Inspector Crowlinger was seated at his desk, thumbing through papers in his office at BPF headquarters on River Street in North Brysail. He looked up when Seymour knocked on the empty doorframe.
“Ah. De Winter. Took you long enough.”
“My apologies for the delay.”
“Eh.” Seymour wasn’t quite ready to remove that excuse from his arsenal. “Not much.”
The inspector stood up with effort and left the office, giving Seymour a wide berth as he passed him in the hallway. “Right this way.”
Hands tucked in his pockets, he followed Crowlinger along the corridor and down a flight of stairs into the basement, where the holding cells were located. They stopped at the third one back. Inside, in the back left corner, a middle-aged man sat hugging his knees to his chest and muttering to himself. He wore the uniform of a royal guard, minus the armor and plus a substantial quantity of mud.
The man lurched around in surprise. His pupils had melded together with their respective irises to form terrified black holes in the centers of his startled eyes. Seymour knelt down on the ground so as to render his six-foot-four frame less intimidating.
“Hello, there,” the detective said gently. “Would you prefer ‘Boris’ or ‘Mr. Cawker?’”
Mr. Cawker did not reply, but just continued to stare at Seymour as if he had sprouted an extra head.
“My name is Seymour de Winter. I am a private detective, but the police occasionally contract with me because they are too cheap to hire a full investigative unit.” He felt Crowlinger’s glare burning a hole in the back of his head. “May I talk with you about the events that transpired early this morning?”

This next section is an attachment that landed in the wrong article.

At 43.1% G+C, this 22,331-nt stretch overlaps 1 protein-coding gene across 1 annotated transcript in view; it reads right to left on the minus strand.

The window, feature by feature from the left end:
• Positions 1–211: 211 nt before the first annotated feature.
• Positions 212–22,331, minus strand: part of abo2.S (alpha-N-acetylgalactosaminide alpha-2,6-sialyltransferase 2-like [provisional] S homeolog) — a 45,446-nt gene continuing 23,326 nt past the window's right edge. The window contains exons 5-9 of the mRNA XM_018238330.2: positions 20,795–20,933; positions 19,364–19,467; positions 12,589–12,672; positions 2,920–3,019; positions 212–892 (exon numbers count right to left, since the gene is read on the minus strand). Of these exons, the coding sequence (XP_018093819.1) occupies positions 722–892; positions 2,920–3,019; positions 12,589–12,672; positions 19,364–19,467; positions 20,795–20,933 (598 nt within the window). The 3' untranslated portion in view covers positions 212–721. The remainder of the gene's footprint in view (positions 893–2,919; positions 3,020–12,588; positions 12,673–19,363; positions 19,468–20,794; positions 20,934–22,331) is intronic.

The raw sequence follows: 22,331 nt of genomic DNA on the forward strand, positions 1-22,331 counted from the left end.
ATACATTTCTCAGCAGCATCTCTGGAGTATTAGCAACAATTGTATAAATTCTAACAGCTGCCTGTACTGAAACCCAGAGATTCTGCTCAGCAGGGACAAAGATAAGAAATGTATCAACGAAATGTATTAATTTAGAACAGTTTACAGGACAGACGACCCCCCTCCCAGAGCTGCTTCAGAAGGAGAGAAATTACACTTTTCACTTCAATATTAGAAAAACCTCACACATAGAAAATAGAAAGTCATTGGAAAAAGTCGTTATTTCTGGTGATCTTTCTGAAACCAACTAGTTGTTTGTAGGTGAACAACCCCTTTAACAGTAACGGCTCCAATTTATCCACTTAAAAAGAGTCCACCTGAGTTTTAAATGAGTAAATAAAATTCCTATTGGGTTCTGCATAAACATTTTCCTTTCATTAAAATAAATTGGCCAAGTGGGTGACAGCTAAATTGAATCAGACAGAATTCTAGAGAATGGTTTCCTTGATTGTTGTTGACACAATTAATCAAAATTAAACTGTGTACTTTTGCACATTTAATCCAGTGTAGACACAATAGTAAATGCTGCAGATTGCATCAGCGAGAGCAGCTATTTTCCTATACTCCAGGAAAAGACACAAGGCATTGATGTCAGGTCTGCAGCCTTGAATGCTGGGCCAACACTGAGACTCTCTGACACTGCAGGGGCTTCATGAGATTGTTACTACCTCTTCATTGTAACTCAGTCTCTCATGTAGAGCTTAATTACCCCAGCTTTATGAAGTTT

“I thought you might be her at first,” the man said, his voice almost inaudibly low. “You aren’t her, are you? No, you aren’t. You’re just a merman. Just a grunie.”
Seymour smiled bitterly. “Please spare me the epithets and the pronoun tennis. Who did you think I was?”
“The woman. The woman that killed him.”
“‘Him’ being Mr. Wilsby?”
“I didn’t know his name.”
“The guard that was sharing your station last night, whom you have been accused of murdering.”
“Yes,” said Mr. Cawker. “Him.”
The detective took out a pad of paper and a pen and began to scribble on it. “Can I get a description of this woman?”
“Well, maybe she wasn’t a woman. Not a human one, at least. Not one of your kind, either. An elf, I think.”
“Mr. Cawker, I am an elf. That is my kind.”
“No, you’re a merman.”
“Yes, I am a Cobaltic Merrish sea elf, Mr. Cawker. That’s what mermen are, unless you’re referencing the mythical sort—the shrieking, man-eating, half-fish atrocities that don’t exist and which I clearly am not because I have legs and not a scaly fucking tail.”
Mr. Cawker was unimpressed. “You’re too ugly to be an elf.”
“Listen, buddy boy,” said Seymour. “The more you insult me, the harder you’ll find it to convince me of your innocence, so it’s likely in your best interest to leave off the personal attacks and describe to me this alleged elf woman, in detail, please and thank you.”